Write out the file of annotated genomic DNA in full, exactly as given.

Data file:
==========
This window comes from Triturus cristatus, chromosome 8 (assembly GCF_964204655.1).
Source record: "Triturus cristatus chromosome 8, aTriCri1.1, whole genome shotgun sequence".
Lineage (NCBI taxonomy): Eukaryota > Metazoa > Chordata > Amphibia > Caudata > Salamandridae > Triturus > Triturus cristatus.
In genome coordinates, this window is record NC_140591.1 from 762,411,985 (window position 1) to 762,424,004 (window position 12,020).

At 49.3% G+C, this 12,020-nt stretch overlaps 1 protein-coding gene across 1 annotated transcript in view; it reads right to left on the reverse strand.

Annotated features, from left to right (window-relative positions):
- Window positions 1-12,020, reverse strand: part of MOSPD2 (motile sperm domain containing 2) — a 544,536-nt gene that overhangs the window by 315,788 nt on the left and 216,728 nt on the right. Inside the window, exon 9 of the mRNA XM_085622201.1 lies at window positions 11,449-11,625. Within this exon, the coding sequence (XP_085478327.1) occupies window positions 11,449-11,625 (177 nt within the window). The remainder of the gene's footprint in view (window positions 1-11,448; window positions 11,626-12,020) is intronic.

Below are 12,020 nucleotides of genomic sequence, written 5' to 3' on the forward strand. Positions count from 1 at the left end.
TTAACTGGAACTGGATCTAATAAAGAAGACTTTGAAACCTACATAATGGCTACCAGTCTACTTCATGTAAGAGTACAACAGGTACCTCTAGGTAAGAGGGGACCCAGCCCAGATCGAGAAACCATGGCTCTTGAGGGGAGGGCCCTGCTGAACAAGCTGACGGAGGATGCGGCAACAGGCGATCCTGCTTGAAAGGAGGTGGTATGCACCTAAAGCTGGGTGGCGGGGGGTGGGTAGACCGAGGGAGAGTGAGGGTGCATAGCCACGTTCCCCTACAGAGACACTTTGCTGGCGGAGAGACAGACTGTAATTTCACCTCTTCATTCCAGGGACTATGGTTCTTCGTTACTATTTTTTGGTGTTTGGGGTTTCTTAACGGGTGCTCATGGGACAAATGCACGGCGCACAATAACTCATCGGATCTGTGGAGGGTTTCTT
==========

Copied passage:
This window comes from Triturus cristatus, chromosome 8 (assembly GCF_964204655.1).
Source record: "Triturus cristatus chromosome 8, aTriCri1.1, whole genome shotgun sequence".
Lineage (NCBI taxonomy): Eukaryota > Metazoa > Chordata > Amphibia > Caudata > Salamandridae > Triturus > Triturus cristatus.
In genome coordinates, this window is record NC_140591.1 from 762,411,985 (window position 1) to 762,424,004 (window position 12,020).

At 49.3% G+C, this 12,020-nt stretch overlaps 1 protein-coding gene across 1 annotated transcript in view; it reads right to left on the reverse strand.

Annotated features, from left to right (window-relative positions):
- Window positions 1-12,020, reverse strand: part of MOSPD2 (motile sperm domain containing 2) — a 544,536-nt gene that overhangs the window by 315,788 nt on the left and 216,728 nt on the right. Inside the window, exon 9 of the mRNA XM_085622201.1 lies at window positions 11,449-11,625. Within this exon, the coding sequence (XP_085478327.1) occupies window positions 11,449-11,625 (177 nt within the window). The remainder of the gene's footprint in view (window positions 1-11,448; window positions 11,626-12,020) is intronic.

Below are 12,020 nucleotides of genomic sequence, written 5' to 3' on the forward strand. Positions count from 1 at the left end.
TTAACTGGAACTGGATCTAATAAAGAAGACTTTGAAACCTACATAATGGCTACCAGTCTACTTCATGTAAGAGTACAACAGGTACCTCTAGGTAAGAGGGGACCCAGCCCAGATCGAGAAACCATGGCTCTTGAGGGGAGGGCCCTGCTGAACAAGCTGACGGAGGATGCGGCAACAGGCGATCCTGCTTGAAAGGAGGTGGTATGCACCTAAAGCTGGGTGGCGGGGGGTGGGTAGACCGAGGGAGAGTGAGGGTGCATAGCCACGTTCCCCTACAGAGACACTTTGCTGGCGGAGAGACAGACTGTAATTTCACCTCTTCATTCCAGGGACTATGGTTCTTCGTTACTATTTTTTGGTGTTTGGGGTTTCTTAACGGGTGCTCATGGGACAAATGCACGGCGCACAATAACTCATCGGATCTGTGGAGGGTTTCTT